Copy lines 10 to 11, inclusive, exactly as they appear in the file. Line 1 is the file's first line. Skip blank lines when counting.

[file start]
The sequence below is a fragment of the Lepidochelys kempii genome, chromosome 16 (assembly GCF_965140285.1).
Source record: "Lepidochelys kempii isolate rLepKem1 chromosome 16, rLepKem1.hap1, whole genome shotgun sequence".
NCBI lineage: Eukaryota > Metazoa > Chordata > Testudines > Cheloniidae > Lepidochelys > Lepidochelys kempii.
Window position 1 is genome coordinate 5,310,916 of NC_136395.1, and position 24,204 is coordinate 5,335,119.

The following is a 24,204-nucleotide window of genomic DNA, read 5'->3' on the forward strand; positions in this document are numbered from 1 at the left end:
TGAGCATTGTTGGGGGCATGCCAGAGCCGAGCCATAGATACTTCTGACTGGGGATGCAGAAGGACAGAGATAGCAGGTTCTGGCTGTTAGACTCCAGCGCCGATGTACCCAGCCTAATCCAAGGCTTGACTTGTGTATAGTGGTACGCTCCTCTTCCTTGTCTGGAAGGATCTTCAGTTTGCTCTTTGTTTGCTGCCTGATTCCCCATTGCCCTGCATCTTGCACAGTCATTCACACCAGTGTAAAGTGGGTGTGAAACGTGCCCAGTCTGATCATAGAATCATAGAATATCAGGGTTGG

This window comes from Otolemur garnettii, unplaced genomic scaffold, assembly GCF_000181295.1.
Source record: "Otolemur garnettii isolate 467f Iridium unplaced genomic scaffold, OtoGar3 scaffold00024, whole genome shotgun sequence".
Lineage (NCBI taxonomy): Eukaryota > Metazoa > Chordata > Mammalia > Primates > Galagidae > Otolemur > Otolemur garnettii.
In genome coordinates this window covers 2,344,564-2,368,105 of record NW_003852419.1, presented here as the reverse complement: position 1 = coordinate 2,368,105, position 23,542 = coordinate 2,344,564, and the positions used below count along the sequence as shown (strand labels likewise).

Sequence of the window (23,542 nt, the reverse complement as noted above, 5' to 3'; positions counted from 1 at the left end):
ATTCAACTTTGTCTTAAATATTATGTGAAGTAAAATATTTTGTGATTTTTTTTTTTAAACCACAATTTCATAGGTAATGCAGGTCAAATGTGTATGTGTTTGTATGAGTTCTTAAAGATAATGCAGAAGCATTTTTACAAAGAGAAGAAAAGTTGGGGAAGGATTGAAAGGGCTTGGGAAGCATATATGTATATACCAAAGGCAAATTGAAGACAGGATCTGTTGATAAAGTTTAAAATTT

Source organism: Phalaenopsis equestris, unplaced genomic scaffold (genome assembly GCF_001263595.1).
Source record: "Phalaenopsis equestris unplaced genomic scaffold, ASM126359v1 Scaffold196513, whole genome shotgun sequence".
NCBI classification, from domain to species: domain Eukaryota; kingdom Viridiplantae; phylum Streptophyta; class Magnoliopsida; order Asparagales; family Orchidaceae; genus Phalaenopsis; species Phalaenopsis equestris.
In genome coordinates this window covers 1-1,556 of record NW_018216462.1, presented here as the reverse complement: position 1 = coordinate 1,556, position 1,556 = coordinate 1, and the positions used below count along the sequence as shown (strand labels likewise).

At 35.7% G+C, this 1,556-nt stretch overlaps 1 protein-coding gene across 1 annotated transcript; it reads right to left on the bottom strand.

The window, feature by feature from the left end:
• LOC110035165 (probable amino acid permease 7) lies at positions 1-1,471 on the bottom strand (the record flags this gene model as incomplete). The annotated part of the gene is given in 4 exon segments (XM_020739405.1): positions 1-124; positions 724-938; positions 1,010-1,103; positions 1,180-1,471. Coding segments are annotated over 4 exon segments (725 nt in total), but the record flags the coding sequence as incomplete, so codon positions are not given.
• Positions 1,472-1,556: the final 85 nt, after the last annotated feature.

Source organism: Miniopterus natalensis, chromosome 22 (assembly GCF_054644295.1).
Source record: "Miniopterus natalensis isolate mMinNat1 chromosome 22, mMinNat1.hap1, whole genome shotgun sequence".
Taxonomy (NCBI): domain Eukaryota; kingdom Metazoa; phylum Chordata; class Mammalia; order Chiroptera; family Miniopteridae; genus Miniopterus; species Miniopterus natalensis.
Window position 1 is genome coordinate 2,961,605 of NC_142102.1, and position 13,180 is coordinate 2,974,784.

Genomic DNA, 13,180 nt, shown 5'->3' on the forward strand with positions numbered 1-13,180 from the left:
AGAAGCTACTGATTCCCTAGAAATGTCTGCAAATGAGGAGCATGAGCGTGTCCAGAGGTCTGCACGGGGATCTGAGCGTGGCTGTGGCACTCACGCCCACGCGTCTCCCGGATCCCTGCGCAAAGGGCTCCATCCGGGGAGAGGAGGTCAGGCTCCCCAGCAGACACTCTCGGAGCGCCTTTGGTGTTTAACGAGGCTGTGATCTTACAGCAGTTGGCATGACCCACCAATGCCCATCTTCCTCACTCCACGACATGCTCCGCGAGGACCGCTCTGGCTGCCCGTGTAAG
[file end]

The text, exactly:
In genome coordinates this window covers 2,344,564-2,368,105 of record NW_003852419.1, presented here as the reverse complement: position 1 = coordinate 2,368,105, position 23,542 = coordinate 2,344,564, and the positions used below count along the sequence as shown (strand labels likewise).

Sequence of the window (23,542 nt, the reverse complement as noted above, 5' to 3'; positions counted from 1 at the left end):